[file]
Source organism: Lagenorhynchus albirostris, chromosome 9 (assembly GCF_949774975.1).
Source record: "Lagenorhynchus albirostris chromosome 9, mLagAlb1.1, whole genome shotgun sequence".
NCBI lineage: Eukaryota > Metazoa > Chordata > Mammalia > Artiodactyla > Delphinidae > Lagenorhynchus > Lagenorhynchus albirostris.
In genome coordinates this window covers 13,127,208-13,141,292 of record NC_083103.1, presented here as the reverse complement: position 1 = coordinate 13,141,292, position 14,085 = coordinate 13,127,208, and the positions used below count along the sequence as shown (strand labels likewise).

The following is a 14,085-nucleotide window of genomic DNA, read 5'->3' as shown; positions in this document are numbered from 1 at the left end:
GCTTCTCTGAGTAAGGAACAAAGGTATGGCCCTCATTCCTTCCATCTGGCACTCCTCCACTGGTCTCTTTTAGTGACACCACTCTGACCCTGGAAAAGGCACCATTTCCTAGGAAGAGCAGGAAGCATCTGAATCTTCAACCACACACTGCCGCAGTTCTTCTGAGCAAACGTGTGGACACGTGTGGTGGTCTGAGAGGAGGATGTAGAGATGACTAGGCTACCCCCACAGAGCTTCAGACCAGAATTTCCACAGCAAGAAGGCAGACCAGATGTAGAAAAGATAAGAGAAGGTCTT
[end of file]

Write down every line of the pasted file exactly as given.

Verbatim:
Source organism: Lagenorhynchus albirostris, chromosome 9 (assembly GCF_949774975.1).
Source record: "Lagenorhynchus albirostris chromosome 9, mLagAlb1.1, whole genome shotgun sequence".
NCBI lineage: Eukaryota > Metazoa > Chordata > Mammalia > Artiodactyla > Delphinidae > Lagenorhynchus > Lagenorhynchus albirostris.
In genome coordinates this window covers 13,127,208-13,141,292 of record NC_083103.1, presented here as the reverse complement: position 1 = coordinate 13,141,292, position 14,085 = coordinate 13,127,208, and the positions used below count along the sequence as shown (strand labels likewise).

The following is a 14,085-nucleotide window of genomic DNA, read 5'->3' as shown; positions in this document are numbered from 1 at the left end:
GCTTCTCTGAGTAAGGAACAAAGGTATGGCCCTCATTCCTTCCATCTGGCACTCCTCCACTGGTCTCTTTTAGTGACACCACTCTGACCCTGGAAAAGGCACCATTTCCTAGGAAGAGCAGGAAGCATCTGAATCTTCAACCACACACTGCCGCAGTTCTTCTGAGCAAACGTGTGGACACGTGTGGTGGTCTGAGAGGAGGATGTAGAGATGACTAGGCTACCCCCACAGAGCTTCAGACCAGAATTTCCACAGCAAGAAGGCAGACCAGATGTAGAAAAGATAAGAGAAGGTCTT